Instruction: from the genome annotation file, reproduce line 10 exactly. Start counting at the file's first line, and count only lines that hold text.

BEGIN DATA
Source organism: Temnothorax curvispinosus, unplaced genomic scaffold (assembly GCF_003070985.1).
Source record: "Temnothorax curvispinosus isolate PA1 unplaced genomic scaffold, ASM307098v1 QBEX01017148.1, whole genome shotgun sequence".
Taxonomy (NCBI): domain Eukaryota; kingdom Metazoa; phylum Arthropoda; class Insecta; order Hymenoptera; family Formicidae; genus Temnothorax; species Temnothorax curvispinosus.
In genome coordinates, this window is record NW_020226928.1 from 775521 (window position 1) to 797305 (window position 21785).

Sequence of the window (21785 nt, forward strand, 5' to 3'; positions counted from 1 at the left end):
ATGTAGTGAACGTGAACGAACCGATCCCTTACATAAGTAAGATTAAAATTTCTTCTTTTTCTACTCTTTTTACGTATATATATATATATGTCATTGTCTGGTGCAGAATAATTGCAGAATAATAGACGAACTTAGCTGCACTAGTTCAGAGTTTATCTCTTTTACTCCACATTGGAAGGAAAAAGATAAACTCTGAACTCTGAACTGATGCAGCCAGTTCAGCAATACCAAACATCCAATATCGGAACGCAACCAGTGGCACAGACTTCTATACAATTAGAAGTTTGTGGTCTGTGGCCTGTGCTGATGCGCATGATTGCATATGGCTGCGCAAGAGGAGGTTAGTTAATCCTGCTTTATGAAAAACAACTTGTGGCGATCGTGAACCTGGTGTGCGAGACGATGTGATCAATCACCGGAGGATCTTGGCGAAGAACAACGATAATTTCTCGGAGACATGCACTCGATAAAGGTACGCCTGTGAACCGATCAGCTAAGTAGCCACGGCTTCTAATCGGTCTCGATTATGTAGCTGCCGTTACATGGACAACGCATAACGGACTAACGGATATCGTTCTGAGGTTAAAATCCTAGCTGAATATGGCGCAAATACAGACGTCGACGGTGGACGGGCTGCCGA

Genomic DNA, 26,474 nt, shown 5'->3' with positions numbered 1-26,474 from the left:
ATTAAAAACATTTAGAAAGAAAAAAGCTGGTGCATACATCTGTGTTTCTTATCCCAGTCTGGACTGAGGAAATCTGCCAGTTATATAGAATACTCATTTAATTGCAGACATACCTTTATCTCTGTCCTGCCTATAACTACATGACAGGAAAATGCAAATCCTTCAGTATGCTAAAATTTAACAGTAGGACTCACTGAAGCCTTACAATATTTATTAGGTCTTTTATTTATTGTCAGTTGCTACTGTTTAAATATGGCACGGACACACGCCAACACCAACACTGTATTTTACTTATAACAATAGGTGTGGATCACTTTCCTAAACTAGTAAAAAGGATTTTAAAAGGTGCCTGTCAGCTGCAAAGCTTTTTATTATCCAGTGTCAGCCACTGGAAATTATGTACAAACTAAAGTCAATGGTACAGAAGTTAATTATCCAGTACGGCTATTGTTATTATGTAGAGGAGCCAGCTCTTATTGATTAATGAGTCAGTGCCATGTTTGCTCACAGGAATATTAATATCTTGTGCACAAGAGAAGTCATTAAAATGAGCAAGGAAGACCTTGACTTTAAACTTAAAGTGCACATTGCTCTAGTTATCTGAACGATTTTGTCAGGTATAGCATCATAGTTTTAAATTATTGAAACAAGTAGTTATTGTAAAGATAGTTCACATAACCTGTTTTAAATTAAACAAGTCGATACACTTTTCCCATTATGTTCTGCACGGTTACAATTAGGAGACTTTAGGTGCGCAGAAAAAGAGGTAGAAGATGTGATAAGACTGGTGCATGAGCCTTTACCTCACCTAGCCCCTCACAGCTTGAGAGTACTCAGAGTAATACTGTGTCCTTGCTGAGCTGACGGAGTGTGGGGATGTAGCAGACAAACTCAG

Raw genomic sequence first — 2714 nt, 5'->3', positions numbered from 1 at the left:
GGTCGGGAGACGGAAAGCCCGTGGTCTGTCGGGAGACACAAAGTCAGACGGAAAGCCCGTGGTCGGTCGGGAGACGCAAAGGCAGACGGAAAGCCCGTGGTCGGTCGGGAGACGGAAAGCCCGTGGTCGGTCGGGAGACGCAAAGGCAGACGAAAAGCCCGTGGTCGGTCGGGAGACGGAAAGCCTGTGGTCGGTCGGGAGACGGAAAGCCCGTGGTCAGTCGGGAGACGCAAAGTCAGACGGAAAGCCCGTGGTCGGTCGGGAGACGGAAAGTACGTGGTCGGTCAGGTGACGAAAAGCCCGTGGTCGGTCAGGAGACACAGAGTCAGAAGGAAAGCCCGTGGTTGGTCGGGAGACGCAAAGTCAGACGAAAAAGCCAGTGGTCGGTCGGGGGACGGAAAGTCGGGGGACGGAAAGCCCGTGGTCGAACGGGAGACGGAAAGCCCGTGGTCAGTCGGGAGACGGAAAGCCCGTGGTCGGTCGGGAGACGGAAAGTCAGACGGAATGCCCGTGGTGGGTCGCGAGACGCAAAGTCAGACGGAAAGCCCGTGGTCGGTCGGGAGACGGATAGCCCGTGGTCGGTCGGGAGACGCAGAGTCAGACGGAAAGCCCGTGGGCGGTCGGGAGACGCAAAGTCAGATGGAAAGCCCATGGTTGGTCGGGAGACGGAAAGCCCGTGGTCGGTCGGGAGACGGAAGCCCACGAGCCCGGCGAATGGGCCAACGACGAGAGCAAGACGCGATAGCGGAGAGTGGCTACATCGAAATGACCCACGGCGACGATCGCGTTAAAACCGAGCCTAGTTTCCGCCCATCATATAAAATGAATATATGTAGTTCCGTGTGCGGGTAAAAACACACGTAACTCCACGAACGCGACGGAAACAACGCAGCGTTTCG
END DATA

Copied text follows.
GGTCGGGAGACGGAAAGCCCGTGGTCTGTCGGGAGACACAAAGTCAGACGGAAAGCCCGTGGTCGGTCGGGAGACGCAAAGGCAGACGGAAAGCCCGTGGTCGGTCGGGAGACGGAAAGCCCGTGGTCGGTCGGGAGACGCAAAGGCAGACGAAAAGCCCGTGGTCGGTCGGGAGACGGAAAGCCTGTGGTCGGTCGGGAGACGGAAAGCCCGTGGTCAGTCGGGAGACGCAAAGTCAGACGGAAAGCCCGTGGTCGGTCGGGAGACGGAAAGTACGTGGTCGGTCAGGTGACGAAAAGCCCGTGGTCGGTCAGGAGACACAGAGTCAGAAGGAAAGCCCGTGGTTGGTCGGGAGACGCAAAGTCAGACGAAAAAGCCAGTGGTCGGTCGGGGGACGGAAAGTCGGGGGACGGAAAGCCCGTGGTCGAACGGGAGACGGAAAGCCCGTGGTCAGTCGGGAGACGGAAAGCCCGTGGTCGGTCGGGAGACGGAAAGTCAGACGGAATGCCCGTGGTGGGTCGCGAGACGCAAAGTCAGACGGAAAGCCCGTGGTCGGTCGGGAGACGGATAGCCCGTGGTCGGTCGGGAGACGCAGAGTCAGACGGAAAGCCCGTGGGCGGTCGGGAGACGCAAAGTCAGATGGAAAGCCCATGGTTGGTCGGGAGACGGAAAGCCCGTGGTCGGTCGGGAGACGGAAGCCCACGAGCCCGGCGAATGGGCCAACGACGAGAGCAAGACGCGATAGCGGAGAGTGGCTACATCGAAATGACCCACGGCGACGATCGCGTTAAAACCGAGCCTAGTTTCCGCCCATCATATAAAATGAATATATGTAGTTCCGTGTGCGGGTAAAAACACACGTAACTCCACGAACGCGACGGAAACAACGCAGCGTTTCG